Making the transition from your current software to your new software is always challenging. The best way to make this process less challenging is by working with a good implementation team with a solid track record, and by clearly understanding the timeframe and each party’s responsibilities. You may want to ask the software company one of more of these questions to get a better idea about how the implementation process works at their company:  

  • What is my responsibility during implementation?
  • What will you do for me?
  • What data can you transfer for me?
  • How long does a typical implementation take for a company of my size?
  • Will I have a dedicated project manager throughout the process?

How does customer support work?

Switching to a new software is going to come with a learning curve. And, while you’ll probably get a good amount of training during the implementation process, you’ll most likely have a few issues pop up over time. That’s why it’s really important to understand how the company’s customer support works.

LiveRez-Partner-Support-Team

LiveRez invests in hiring the best people for its partner support teams. Seen here is our core support team. We also have a team of implementation project managers and a partner success department staffed with team members that previously worked as professional managers themselves.

 

 

Here’s a few question you should ask the software company before you sign up:

  • Which types of support do you offer (phone, email, chat, online)?
  • Do you have a help center with training and troubleshooting articles and videos?
  • What are your regular hours for phone and email support?
  • How can I get ahold of someone after hours in the case of an emergency?
  • Do you cap your support hours?
  • How responsive are your support agents? What is the typical call back time? Solution time?
  • How many people do you have on your support team?
  • Are your support specialists in-house or do you outsource them?

Deadly Sin #3

Forgetting to Check the Foundation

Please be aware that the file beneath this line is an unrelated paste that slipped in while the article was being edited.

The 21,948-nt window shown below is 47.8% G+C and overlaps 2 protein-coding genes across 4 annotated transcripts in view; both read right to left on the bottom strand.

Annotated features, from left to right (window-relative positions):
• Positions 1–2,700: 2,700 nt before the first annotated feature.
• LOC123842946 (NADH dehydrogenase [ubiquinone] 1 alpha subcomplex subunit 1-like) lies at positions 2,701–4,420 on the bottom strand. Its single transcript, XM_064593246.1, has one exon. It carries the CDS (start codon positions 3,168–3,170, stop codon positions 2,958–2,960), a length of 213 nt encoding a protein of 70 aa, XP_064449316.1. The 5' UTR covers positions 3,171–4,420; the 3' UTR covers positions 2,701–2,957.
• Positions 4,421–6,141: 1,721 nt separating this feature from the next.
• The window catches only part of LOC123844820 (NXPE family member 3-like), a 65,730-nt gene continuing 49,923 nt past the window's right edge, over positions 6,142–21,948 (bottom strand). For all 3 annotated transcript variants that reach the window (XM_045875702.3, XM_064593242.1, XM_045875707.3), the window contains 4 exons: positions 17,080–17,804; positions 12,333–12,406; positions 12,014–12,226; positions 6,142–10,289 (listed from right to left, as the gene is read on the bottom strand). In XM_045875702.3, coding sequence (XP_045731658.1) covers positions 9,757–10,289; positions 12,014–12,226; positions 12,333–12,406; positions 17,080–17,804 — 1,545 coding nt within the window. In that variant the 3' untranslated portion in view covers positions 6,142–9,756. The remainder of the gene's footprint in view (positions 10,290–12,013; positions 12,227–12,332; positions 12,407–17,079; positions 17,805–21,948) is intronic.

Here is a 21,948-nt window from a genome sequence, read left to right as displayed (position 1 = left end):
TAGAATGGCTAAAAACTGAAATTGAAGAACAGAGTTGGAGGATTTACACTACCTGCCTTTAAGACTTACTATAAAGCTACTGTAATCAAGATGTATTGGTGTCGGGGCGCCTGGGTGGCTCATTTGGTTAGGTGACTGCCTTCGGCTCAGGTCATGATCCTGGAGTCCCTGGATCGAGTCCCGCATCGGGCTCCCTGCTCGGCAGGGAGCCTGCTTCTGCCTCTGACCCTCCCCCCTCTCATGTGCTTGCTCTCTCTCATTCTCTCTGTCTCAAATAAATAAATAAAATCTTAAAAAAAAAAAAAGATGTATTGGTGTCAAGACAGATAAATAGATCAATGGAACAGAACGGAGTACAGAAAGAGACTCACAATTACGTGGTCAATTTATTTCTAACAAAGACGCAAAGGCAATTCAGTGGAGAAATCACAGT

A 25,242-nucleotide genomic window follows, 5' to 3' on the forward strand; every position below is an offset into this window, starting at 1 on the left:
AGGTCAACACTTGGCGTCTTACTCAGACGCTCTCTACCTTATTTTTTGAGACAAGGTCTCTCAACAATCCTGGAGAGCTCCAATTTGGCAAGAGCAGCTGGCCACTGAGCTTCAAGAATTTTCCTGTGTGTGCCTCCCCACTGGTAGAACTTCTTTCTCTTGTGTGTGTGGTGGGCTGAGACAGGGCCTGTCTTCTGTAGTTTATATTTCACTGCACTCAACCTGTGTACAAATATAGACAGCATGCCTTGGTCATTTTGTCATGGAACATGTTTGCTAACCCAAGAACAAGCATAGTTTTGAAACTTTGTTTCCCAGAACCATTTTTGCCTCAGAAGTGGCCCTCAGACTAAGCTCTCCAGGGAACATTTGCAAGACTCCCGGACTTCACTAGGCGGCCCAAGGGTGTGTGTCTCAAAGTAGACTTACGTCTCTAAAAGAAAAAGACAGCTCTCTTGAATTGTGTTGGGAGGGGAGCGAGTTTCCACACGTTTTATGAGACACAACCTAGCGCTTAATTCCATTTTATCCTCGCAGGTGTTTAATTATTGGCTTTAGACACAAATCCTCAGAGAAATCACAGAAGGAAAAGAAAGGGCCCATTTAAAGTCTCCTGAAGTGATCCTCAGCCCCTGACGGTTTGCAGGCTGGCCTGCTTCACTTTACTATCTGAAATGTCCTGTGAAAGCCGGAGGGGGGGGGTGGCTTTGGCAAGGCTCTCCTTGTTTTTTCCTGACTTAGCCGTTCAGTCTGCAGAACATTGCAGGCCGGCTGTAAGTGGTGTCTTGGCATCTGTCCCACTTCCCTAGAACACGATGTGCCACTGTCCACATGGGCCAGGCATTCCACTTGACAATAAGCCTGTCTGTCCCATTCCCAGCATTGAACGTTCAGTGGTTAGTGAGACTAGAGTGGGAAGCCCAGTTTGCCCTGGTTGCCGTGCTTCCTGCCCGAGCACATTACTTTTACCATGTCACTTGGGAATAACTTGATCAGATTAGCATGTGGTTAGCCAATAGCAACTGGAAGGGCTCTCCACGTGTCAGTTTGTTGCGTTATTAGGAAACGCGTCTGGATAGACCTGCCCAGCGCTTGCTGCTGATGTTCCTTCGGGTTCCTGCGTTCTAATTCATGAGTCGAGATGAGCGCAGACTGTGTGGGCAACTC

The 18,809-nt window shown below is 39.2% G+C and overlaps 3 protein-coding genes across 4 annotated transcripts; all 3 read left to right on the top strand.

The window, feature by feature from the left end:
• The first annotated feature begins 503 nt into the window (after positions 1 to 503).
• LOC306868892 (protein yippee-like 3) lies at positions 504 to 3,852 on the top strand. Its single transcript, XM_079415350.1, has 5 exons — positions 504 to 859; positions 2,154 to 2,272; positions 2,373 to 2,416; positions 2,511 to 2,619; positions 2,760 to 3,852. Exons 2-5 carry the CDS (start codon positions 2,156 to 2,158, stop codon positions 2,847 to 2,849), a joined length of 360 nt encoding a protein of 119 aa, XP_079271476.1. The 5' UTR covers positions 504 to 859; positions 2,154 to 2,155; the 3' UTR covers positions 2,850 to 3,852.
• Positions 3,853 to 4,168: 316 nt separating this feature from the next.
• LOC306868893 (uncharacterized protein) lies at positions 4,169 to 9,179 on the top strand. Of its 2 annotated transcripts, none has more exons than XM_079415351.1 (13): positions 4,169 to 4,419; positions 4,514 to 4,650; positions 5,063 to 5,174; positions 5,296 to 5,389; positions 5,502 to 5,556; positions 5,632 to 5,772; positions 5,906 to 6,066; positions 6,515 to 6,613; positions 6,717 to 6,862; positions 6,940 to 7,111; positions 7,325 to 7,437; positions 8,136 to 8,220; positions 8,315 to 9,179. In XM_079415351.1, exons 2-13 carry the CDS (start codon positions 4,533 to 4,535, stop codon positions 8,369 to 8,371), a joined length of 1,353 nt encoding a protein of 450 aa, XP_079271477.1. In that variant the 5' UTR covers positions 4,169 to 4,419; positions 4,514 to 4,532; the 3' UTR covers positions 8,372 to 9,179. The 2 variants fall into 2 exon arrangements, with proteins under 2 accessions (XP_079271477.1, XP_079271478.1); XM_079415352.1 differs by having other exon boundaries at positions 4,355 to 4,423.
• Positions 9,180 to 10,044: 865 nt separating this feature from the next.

You wouldn’t want to build a house on a faulty foundation, would you? Then, why would you want to build the future of your company on a piece of technology whose core foundation is old and outdated?

Now, when it gets into software backend technology, it can get really confusing, really quick. Not all of us speak “nerd” fluently, others not at all. But, it’s important to beef up on your knowledge here, because the technology a company builds with can make a big impact on their future.

A company’s backend technology can affect a number of areas, including:

  • What types of functionality they can build in the future
  • How fast they can build that technology
  • What pieces of existing technology they can integrate with
  • What browsers and devices the technology can be accessed with
  • The performance of the functionality
  • And, most importantly, the scalability and stability of the technology

Here are a few questions to ask:

What technology is their system built upon? And what version do you utilize?

Newer companies may be built on newer technology, but have had less time to build features. Older companies may have more features, but haven’t taken the time to update their back-end technology, essentially hindering their ability to adapt to new needs and leverage newer forms of technology.

Updating the framework of your software is not easy. It’s almost akin to updating the foundation of a house. When you have a lot of code sitting on top of it, there are risks involved in making the update. But, forward-thinking companies that want to be relevant and cutting edge will see past the struggles.

Is the software cloud-based?

Anymore, there is virtually no excuse to switch to a software that isn’t cloud-based. All the newest and greatest software systems in the industry are cloud-based. But, as you move to the cloud, you want to understand the reliability of the software and the care the company takes in securing your data.